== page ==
Long Line Training

When someone first suggested I tried training Dad on a Long Line I had my doubts. Let’s face it, he’s not the sharpest knife in the drawer, and at his age he sometimes struggles to put one foot in front of the other without falling over let alone learning new tricks. Would he be able to differentiate between walking to heel on a normal lead and walking on the Long Line where he had an extra 12 feet of freedom? Would he understand the difference? Would he still walk properly to heel on his normal lead or would he feel he still had another 10 feet of lead to go and start pulling?

I needn’t have worried. Dad took to the Long Line like a Fox Terrier to a fox hole. He seemed instinctively to know the difference between his normal lead and the Long Line, and enjoyed his freedom when it was offered but still walked perfectly to heel in town. I was impressed!

My other main concern with using a Long Line to train Dad was the tiny matter of control. Would I have less control of him on the Long Line than when he was close to me on his normal lead?

Dad’s a bit of a ladies man. Well, that’s what he likes to think anyway. (The ladies seem to feel differently, I have to say). One whiff of a lady and he’s off. I know the signs off by heart. He pricks his ears and stops in his tracks. He sticks his nose high in the air. He cocks his head to one side or the other and without further warning he’s off like a rat up a drainpipe. I don’t know how he does it. I don’t hear or smell a thing and yet Dad’s heightened senses can detect a female two blocks away on the other side of the dual carriageway through a thunderstorm.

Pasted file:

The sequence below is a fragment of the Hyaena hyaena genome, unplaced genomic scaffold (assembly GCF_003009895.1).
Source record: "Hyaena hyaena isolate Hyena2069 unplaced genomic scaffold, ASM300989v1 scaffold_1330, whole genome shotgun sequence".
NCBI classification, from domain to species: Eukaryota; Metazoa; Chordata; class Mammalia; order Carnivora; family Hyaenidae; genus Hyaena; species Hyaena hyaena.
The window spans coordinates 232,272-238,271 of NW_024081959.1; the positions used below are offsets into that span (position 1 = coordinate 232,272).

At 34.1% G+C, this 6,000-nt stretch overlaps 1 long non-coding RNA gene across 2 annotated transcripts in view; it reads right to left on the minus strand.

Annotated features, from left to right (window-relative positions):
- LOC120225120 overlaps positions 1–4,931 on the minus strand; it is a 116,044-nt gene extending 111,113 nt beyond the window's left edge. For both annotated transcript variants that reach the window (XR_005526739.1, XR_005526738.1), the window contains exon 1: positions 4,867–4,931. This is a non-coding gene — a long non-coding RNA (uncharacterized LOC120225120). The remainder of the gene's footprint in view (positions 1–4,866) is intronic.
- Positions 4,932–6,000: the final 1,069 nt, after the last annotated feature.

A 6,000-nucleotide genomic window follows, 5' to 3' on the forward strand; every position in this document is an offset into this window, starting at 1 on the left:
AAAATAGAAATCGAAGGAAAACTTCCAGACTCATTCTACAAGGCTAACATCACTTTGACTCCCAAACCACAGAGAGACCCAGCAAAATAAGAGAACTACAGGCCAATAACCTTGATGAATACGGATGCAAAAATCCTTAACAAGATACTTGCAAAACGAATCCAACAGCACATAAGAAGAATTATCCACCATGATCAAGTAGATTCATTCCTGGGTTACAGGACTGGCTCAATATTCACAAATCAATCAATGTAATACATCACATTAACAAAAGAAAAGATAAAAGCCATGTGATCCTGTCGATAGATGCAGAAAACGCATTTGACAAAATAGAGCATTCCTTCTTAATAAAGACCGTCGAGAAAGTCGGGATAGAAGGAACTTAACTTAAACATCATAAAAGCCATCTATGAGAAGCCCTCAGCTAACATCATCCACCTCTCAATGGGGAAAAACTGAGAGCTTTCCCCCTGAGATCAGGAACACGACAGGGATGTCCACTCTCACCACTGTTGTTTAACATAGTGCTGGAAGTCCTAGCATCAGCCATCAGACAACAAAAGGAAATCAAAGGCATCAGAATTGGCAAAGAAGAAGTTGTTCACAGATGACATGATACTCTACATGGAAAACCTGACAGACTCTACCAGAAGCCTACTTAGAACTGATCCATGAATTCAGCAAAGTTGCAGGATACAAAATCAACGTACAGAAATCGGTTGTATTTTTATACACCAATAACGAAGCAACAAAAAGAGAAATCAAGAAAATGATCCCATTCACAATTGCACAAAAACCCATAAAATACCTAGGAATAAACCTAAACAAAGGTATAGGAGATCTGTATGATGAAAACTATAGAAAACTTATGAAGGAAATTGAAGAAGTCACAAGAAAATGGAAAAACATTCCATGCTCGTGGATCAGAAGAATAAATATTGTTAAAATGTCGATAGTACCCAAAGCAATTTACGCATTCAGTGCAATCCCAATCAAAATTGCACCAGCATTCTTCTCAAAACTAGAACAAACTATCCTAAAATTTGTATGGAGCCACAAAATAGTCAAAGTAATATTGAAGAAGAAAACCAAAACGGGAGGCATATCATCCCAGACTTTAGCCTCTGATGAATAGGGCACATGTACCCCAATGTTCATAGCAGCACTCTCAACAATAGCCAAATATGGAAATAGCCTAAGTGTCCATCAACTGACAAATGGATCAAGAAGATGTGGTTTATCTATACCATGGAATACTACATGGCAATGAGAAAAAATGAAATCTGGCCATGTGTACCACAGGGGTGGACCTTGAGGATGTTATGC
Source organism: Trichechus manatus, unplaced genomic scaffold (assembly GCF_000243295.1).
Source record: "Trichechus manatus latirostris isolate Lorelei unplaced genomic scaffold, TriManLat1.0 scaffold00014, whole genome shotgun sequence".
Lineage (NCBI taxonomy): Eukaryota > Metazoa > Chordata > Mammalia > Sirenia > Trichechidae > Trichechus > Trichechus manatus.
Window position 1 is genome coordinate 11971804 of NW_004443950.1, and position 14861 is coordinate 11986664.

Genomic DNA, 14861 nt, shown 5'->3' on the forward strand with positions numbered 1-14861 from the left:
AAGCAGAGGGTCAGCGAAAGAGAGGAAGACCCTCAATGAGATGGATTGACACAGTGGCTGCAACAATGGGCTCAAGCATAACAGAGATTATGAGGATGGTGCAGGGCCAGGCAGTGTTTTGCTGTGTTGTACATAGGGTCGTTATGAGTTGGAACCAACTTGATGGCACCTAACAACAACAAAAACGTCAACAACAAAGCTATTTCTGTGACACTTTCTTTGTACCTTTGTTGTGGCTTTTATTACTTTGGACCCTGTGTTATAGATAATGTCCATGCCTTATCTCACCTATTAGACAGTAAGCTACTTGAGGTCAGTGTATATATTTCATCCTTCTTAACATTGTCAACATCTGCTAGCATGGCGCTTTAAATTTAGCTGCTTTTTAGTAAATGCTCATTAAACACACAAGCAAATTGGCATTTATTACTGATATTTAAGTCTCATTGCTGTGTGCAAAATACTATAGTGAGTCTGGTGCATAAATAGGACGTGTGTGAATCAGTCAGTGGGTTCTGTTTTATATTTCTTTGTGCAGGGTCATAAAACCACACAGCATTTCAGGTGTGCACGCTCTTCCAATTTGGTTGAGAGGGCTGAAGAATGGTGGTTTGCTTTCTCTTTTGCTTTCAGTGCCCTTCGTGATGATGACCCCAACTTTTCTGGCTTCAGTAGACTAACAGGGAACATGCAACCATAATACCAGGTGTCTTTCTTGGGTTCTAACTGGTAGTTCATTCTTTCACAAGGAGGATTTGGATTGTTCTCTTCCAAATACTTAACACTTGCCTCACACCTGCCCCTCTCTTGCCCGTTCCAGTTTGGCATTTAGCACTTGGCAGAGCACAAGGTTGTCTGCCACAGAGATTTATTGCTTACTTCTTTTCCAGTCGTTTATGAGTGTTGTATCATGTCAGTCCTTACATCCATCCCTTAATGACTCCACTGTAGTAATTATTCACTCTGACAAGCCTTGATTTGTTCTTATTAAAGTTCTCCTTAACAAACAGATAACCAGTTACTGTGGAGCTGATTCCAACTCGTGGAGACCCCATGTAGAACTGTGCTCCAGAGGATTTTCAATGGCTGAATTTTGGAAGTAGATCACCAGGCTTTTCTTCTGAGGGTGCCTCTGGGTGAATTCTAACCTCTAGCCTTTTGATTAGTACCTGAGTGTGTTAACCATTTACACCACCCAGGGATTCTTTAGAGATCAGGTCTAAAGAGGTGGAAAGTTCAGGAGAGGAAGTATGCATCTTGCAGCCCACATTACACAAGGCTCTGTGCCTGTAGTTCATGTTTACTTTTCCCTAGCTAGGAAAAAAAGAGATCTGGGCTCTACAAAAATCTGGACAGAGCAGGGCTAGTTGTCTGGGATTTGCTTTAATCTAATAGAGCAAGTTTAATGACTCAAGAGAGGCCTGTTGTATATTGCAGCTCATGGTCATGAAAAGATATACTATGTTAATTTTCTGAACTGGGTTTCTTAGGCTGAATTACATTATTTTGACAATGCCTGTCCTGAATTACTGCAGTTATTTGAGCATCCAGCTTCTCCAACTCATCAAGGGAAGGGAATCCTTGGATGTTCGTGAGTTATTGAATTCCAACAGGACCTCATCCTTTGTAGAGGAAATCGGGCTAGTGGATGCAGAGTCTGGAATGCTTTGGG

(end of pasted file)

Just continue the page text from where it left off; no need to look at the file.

In town, I use a Canny Collar so he can’t pull if what’s left of his tiny brain goes into hormone-induced senile overdrive at the slightest scent of a member of the opposite sex. But obviously on the Long Line it’s different. He’s already got a head start on me. But the thing with the Long Line is that I have two free paws with which to hold the line, and that makes him easier rather than more difficult to control. Since I only use the Long Line in the countryside anyway, any forward momentum Dad does manage to generate can be further arrested with a well-timed heel firmly stamped into the generally soft ground. It works a treat.

And if all else fails, if push really does come to shove, if any last remaining hope truly seems lost and I teeter perilously on the very brink of disaster, as a very, very last resort – I pray for a soft landing!


I am a large, friendly, affectionate and, even though I say so myself, fabulously handsome 3 year old German Shepherd Dog whose mother, Lexi, is one of the few German Shepherds in the UK to have qualified to become a Therapy Dog (PAT dog).